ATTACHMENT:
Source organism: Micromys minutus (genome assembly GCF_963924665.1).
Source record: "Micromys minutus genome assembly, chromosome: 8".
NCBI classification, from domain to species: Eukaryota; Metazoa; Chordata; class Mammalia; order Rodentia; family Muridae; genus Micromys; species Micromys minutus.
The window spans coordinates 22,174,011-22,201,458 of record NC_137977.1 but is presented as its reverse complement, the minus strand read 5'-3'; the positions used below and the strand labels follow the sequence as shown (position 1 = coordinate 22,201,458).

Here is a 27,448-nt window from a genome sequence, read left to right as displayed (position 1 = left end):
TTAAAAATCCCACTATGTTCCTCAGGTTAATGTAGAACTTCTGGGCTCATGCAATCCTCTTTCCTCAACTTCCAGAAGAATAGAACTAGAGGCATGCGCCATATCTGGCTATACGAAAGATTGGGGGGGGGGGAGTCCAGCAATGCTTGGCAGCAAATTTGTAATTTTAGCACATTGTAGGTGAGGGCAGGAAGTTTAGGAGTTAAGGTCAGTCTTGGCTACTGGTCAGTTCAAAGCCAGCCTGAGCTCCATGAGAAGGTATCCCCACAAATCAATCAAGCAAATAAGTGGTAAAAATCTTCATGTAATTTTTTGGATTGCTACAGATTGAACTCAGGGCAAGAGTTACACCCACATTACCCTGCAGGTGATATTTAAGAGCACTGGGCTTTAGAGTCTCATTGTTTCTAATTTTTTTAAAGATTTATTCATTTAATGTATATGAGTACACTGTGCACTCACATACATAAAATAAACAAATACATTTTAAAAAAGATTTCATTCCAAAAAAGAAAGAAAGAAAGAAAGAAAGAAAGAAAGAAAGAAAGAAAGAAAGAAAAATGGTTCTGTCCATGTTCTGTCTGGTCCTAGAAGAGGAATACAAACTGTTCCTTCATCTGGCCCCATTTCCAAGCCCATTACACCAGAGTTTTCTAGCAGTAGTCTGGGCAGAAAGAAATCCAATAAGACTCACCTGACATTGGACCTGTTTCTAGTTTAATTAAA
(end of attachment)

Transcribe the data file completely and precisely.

Source organism: Micromys minutus (genome assembly GCF_963924665.1).
Source record: "Micromys minutus genome assembly, chromosome: 8".
NCBI classification, from domain to species: Eukaryota; Metazoa; Chordata; class Mammalia; order Rodentia; family Muridae; genus Micromys; species Micromys minutus.
The window spans coordinates 22,174,011-22,201,458 of record NC_137977.1 but is presented as its reverse complement, the minus strand read 5'-3'; the positions used below and the strand labels follow the sequence as shown (position 1 = coordinate 22,201,458).

Here is a 27,448-nt window from a genome sequence, read left to right as displayed (position 1 = left end):
TTAAAAATCCCACTATGTTCCTCAGGTTAATGTAGAACTTCTGGGCTCATGCAATCCTCTTTCCTCAACTTCCAGAAGAATAGAACTAGAGGCATGCGCCATATCTGGCTATACGAAAGATTGGGGGGGGGGGAGTCCAGCAATGCTTGGCAGCAAATTTGTAATTTTAGCACATTGTAGGTGAGGGCAGGAAGTTTAGGAGTTAAGGTCAGTCTTGGCTACTGGTCAGTTCAAAGCCAGCCTGAGCTCCATGAGAAGGTATCCCCACAAATCAATCAAGCAAATAAGTGGTAAAAATCTTCATGTAATTTTTTGGATTGCTACAGATTGAACTCAGGGCAAGAGTTACACCCACATTACCCTGCAGGTGATATTTAAGAGCACTGGGCTTTAGAGTCTCATTGTTTCTAATTTTTTTAAAGATTTATTCATTTAATGTATATGAGTACACTGTGCACTCACATACATAAAATAAACAAATACATTTTAAAAAAGATTTCATTCCAAAAAAGAAAGAAAGAAAGAAAGAAAGAAAGAAAGAAAGAAAGAAAGAAAGAAAAATGGTTCTGTCCATGTTCTGTCTGGTCCTAGAAGAGGAATACAAACTGTTCCTTCATCTGGCCCCATTTCCAAGCCCATTACACCAGAGTTTTCTAGCAGTAGTCTGGGCAGAAAGAAATCCAATAAGACTCACCTGACATTGGACCTGTTTCTAGTTTAATTAAA